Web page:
Gary Klahr and Steve Barbin were long-time best buds. In their 20’s they had met in a bar and something just clicked between them. They often frequented Jennings Beach and Southport Harbor near Fairfield, Connecticut where they grew up. Gary was best man in Steve’s wedding. When Gary was drafted to play football for the New Orleans Saints in the NFL, Steve was the first to congratulate him.
On a winter morning in 1998, a social caseworker phoned Gary and began to ask him some questions. Given the nature of the questions, he thought she was exploring what interest he and his wife might have in adopting a child. Instead, she had some seismic news for him: He had been adopted. The unanticipated revelation so unnerved him he immediately called his friend, Steve, to see if he could find some solace or at least some support.
Steve had just hung up the phone from talking to a social caseworker. She had just confirmed that he also was adopted. Gary and Steve would discover they were in fact brothers, two of the thirteen children born over an 18-year period to a vagrant couple in a village 50 miles north of New York City, a community so impoverished and crime-ridden the city would later tear it down.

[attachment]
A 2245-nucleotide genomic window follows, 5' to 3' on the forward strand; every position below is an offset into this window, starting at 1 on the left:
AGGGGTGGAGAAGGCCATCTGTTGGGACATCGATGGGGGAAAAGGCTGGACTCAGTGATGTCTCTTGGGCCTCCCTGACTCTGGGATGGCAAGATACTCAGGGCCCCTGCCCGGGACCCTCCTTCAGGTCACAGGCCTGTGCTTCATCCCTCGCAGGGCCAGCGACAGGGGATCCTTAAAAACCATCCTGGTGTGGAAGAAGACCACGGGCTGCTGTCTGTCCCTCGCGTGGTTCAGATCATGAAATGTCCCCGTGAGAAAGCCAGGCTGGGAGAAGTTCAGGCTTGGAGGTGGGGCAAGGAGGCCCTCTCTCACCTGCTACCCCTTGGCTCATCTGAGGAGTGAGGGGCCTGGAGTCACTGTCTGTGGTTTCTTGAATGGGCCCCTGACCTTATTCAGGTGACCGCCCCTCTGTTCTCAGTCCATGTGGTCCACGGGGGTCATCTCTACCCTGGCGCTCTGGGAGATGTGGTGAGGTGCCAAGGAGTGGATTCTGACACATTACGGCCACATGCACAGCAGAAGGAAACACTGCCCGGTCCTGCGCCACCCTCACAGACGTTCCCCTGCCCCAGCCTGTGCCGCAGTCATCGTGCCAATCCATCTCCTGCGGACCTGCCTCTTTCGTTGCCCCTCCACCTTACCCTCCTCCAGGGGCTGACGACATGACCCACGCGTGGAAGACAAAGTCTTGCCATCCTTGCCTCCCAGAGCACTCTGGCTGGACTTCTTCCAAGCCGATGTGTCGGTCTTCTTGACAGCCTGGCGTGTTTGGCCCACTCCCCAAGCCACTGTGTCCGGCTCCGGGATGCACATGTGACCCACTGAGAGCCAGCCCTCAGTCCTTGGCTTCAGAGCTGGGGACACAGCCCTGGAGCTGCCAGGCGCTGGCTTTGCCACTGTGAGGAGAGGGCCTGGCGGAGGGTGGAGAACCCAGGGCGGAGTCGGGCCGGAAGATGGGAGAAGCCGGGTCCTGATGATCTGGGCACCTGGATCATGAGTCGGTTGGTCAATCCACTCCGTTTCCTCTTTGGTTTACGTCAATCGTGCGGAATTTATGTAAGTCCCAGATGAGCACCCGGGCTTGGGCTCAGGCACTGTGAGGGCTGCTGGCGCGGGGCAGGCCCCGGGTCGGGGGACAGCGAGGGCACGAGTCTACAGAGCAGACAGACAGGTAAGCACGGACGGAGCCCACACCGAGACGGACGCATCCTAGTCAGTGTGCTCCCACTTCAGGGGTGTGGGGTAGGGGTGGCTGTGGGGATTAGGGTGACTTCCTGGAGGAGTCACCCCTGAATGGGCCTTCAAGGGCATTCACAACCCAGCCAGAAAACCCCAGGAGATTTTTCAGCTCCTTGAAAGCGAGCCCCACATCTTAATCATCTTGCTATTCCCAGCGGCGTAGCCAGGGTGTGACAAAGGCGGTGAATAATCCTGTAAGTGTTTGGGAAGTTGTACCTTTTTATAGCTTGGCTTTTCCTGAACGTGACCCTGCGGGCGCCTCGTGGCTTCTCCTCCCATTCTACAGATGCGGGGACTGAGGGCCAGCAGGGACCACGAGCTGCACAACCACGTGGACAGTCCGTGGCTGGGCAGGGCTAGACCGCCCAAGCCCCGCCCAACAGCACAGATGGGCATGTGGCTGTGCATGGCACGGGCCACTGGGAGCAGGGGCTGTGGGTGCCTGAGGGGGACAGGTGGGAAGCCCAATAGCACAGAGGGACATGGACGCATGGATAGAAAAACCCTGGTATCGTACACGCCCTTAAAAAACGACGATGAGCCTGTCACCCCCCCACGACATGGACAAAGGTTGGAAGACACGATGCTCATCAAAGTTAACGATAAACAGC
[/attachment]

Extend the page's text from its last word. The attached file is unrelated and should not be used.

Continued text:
A few days after the phone call Gary would learn that the girl he had dated for six months, several years before he married, had been his sister who was nine months younger than he. Nine of the children (one had died in a traffic accident) had been adopted, each by a different family; unbeknown to the others, all lived within 50 miles of each other.
Different life trajectories. Four had been adopted into Jewish homes; five by Catholic families. Different names; different gifts. Different interests; different stories to tell. Some short; some tall. Some muscular; some diminutive. No two the same, in fact. I’ve been in a group like that. So have you.
Following the launch of the Christian church, the most frequent simile to describe it is family-related. It won’t surprise you that beginning in the book of Acts to the end of the New Testament 148 times the writers use some form of the term brother to describe the church. After all, they shared the same Father and the same Elder Brother.
“All of you together are Christ’s body, and each of you is a separate and necessary part of it.” (ICor 12:7NLT) As dissimilar as our origins, we’re adopted into a common family, bound together by a common gospel, anchored by a common Book, energized by a common mission, inspired by a common hope. Me and my brother. And you. God calls us His church family.
By Don Jacobsen